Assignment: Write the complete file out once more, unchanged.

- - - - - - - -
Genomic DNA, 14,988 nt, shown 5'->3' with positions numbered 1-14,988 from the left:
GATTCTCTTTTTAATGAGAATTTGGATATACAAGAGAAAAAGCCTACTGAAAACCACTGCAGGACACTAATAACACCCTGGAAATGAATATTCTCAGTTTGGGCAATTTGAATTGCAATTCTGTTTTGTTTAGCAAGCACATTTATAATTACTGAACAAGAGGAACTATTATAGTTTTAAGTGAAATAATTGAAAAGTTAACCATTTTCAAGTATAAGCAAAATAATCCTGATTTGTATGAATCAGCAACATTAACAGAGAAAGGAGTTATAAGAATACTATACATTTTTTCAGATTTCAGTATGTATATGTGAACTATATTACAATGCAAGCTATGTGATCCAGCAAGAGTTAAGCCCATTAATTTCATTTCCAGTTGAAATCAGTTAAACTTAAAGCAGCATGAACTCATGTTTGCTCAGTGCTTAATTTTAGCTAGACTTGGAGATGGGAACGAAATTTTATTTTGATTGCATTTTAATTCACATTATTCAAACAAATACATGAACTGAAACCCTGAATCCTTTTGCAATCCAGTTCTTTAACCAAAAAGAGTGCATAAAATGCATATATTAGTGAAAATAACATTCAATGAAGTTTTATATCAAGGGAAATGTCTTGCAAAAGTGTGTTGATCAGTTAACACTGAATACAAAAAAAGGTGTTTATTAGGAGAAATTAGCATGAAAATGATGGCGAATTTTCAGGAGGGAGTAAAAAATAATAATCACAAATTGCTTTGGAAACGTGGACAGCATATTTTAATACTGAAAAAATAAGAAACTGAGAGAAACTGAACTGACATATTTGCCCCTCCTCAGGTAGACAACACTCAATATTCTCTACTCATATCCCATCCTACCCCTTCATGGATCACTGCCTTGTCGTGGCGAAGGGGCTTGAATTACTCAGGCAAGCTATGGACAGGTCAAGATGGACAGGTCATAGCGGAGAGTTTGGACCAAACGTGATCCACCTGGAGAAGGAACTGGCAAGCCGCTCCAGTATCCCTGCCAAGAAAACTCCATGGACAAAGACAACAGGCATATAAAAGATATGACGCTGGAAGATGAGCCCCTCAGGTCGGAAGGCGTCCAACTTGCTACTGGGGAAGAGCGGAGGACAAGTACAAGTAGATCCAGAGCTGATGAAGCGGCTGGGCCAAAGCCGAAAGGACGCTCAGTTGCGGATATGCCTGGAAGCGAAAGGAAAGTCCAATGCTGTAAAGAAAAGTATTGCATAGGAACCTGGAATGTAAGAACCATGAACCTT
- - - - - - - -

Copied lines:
Genomic DNA, 14,988 nt, shown 5'->3' with positions numbered 1-14,988 from the left:
GATTCTCTTTTTAATGAGAATTTGGATATACAAGAGAAAAAGCCTACTGAAAACCACTGCAGGACACTAATAACACCCTGGAAATGAATATTCTCAGTTTGGGCAATTTGAATTGCAATTCTGTTTTGTTTAGCAAGCACATTTATAATTACTGAACAAGAGGAACTATTATAGTTTTAAGTGAAATAATTGAAAAGTTAACCATTTTCAAGTATAAGCAAAATAATCCTGATTTGTATGAATCAGCAACATTAACAGAGAAAGGAGTTATAAGAATACTATACATTTTTTCAGATTTCAGTATGTATATGTGAACTATATTACAATGCAAGCTATGTGATCCAGCAAGAGTTAAGCCCATTAATTTCATTTCCAGTTGAAATCAGTTAAACTTAAAGCAGCATGAACTCATGTTTGCTCAGTGCTTAATTTTAGCTAGACTTGGAGATGGGAACGAAATTTTATTTTGATTGCATTTTAATTCACATTATTCAAACAAATACATGAACTGAAACCCTGAATCCTTTTGCAATCCAGTTCTTTAACCAAAAAGAGTGCATAAAATGCATATATTAGTGAAAATAACATTCAATGAAGTTTTATATCAAGGGAAATGTCTTGCAAAAGTGTGTTGATCAGTTAACACTGAATACAAAAAAAGGTGTTTATTAGGAGAAATTAGCATGAAAATGATGGCGAATTTTCAGGAGGGAGTAAAAAATAATAATCACAAATTGCTTTGGAAACGTGGACAGCATATTTTAATACTGAAAAAATAAGAAACTGAGAGAAACTGAACTGACATATTTGCCCCTCCTCAGGTAGACAACACTCAATATTCTCTACTCATATCCCATCCTACCCCTTCATGGATCACTGCCTTGTCGTGGCGAAGGGGCTTGAATTACTCAGGCAAGCTATGGACAGGTCAAGATGGACAGGTCATAGCGGAGAGTTTGGACCAAACGTGATCCACCTGGAGAAGGAACTGGCAAGCCGCTCCAGTATCCCTGCCAAGAAAACTCCATGGACAAAGACAACAGGCATATAAAAGATATGACGCTGGAAGATGAGCCCCTCAGGTCGGAAGGCGTCCAACTTGCTACTGGGGAAGAGCGGAGGACAAGTACAAGTAGATCCAGAGCTGATGAAGCGGCTGGGCCAAAGCCGAAAGGACGCTCAGTTGCGGATATGCCTGGAAGCGAAAGGAAAGTCCAATGCTGTAAAGAAAAGTATTGCATAGGAACCTGGAATGTAAGAACCATGAACCTT